On September 6, 2017, Professor Kish Parella presented her work in progress, “Public Relations Litigation,” at the Emory Law Faculty Colloquium. In this draft, Parella explores the comparative advantages of civil litigation as an information mechanism within society. Specifically, she examines the information effects of a particular form of business litigation that she calls “public relations litigation”: the strategic use of lawsuits by corporations against other corporations for reputational repair functions. These corporations turn to litigation when a public scandal arises concerning the behavior of that corporation or, more often, a closely associated organization, such as a contractual partner or affiliated organization. Those organizations associated with the one “in the hot seat” may turn to litigation as a public forum to communicate their side of the story and otherwise distinguish themselves from their discredited associates.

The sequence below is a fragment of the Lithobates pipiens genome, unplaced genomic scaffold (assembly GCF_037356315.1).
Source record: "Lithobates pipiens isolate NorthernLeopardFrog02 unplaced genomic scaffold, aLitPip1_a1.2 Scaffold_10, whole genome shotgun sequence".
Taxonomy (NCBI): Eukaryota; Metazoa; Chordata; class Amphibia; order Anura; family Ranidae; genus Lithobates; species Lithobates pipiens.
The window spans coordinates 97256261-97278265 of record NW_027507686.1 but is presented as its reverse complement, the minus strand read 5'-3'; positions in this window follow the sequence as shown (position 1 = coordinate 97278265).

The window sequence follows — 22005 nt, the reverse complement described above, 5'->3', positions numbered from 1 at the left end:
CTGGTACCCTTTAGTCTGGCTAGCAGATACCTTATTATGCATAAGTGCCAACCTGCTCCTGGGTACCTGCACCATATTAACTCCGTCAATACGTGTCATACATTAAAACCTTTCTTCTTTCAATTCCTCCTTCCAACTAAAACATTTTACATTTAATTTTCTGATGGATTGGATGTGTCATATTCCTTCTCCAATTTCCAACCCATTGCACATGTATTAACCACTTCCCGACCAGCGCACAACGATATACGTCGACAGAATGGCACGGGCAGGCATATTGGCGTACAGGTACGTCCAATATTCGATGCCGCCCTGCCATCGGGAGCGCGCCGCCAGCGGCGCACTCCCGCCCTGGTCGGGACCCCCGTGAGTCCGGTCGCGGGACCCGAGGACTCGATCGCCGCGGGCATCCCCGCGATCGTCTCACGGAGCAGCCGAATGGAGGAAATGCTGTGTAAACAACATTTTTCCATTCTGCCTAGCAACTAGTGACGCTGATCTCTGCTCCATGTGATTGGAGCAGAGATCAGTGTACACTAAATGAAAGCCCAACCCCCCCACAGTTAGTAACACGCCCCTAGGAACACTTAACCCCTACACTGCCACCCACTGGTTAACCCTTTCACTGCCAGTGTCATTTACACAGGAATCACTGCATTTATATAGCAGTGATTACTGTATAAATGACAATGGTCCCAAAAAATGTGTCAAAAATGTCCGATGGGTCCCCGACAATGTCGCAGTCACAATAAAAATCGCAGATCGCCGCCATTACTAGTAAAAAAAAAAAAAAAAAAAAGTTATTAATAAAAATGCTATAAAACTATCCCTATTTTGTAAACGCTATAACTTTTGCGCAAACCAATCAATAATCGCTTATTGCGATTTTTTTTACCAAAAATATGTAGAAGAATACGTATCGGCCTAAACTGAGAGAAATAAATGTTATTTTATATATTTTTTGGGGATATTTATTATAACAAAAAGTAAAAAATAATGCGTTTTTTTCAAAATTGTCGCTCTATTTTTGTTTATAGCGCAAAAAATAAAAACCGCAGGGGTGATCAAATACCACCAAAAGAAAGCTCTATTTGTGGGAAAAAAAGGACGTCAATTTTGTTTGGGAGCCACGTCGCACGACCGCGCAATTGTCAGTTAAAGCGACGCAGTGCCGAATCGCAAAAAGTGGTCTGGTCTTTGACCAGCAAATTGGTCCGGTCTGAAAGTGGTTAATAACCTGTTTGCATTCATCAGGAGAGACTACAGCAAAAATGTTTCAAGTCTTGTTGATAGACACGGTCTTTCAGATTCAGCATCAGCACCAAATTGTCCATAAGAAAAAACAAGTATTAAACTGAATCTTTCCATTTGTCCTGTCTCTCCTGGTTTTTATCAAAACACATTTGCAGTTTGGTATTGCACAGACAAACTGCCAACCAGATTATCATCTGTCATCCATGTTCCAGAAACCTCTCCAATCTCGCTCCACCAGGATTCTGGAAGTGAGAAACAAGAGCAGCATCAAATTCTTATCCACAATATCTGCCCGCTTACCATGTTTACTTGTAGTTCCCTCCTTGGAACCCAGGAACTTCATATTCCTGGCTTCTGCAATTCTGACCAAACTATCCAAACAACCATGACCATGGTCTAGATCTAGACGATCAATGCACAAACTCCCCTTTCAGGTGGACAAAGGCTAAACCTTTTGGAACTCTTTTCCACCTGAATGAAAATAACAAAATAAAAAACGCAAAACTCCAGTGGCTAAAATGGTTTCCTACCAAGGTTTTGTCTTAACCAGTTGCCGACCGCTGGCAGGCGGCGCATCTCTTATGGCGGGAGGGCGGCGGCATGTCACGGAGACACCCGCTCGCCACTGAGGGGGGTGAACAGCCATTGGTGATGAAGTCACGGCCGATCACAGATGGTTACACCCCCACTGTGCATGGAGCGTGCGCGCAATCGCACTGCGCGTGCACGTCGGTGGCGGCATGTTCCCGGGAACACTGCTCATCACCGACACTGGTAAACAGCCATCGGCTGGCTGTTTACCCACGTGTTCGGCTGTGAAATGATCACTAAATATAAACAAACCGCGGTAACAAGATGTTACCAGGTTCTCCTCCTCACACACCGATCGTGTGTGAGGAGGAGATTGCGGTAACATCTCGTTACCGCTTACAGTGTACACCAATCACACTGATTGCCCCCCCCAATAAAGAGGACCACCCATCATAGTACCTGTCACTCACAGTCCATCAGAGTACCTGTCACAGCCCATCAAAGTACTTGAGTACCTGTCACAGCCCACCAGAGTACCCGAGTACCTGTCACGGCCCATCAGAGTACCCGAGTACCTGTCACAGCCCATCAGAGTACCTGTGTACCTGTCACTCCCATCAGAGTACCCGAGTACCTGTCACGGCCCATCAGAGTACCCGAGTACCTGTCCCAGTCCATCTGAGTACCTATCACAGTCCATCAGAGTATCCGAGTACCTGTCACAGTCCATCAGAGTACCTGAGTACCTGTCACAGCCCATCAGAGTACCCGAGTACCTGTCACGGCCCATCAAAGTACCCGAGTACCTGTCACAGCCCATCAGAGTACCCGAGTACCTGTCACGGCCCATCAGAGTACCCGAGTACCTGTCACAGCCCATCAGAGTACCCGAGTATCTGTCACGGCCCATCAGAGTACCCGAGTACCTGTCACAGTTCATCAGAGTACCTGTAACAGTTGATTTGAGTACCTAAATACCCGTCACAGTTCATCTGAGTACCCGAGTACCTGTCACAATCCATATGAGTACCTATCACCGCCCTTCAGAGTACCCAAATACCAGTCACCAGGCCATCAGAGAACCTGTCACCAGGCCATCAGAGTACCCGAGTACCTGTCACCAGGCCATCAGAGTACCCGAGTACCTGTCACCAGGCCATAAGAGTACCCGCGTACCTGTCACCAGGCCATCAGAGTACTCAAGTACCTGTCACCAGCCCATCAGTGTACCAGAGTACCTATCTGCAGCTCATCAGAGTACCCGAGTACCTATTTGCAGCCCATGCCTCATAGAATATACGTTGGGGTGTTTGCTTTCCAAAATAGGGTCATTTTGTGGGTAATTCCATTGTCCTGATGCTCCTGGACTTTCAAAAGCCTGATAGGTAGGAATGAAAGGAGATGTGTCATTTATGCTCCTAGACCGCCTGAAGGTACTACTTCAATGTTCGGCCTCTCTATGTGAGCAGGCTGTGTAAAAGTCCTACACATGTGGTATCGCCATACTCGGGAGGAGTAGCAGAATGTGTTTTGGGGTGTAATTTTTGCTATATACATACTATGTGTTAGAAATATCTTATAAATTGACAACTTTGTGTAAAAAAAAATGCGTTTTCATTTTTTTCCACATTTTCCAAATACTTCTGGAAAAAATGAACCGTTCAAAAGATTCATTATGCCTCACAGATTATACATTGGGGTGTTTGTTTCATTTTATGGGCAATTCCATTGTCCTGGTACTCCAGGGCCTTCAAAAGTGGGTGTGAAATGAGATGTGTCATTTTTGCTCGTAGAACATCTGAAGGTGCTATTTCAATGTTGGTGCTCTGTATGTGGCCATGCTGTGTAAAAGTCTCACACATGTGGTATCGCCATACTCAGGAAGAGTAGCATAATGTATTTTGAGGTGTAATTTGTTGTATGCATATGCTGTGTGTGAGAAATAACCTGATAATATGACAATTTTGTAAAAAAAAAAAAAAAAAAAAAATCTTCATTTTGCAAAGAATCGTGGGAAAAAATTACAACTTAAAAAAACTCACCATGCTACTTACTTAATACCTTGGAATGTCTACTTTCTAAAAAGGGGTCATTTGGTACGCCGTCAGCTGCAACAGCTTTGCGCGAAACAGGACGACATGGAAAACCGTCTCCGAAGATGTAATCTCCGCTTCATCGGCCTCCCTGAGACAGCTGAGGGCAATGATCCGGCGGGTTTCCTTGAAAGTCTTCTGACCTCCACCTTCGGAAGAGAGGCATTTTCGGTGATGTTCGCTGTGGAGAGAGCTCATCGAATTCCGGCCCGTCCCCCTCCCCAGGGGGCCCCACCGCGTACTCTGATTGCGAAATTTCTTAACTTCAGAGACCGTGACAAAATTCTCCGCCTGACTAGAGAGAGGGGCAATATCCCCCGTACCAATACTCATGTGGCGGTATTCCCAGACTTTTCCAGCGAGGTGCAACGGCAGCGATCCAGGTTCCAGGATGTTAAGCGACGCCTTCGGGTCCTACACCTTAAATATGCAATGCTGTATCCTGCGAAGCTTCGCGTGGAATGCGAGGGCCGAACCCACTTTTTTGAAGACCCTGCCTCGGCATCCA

In the draft, Parella explores three main questions: (a) what are the characteristics of this form of public relations litigation, including the relationship between the parties, nature of the dispute, and type of corporate scandal, (b) why do firms invest in this form of public relations communication via litigation when they could accomplish similar objectives through other methods, and (c) is public relations litigation a problem that courts should discourage and, if so, on what basis? The focus of this draft is the second question concerning the unique information advantages that litigation provides compared to alternative sources of the same factual information, including: (a) signaling audience expectations, (b) network advantages, (c) democratic salience, (d) aggregation of information, (e) elevation of information, (f) illustrating “skin in the game,” (g) use of reputational intermediaries, (h) “fake news” and impact on peer information intermediaries, and (i) magnet for media.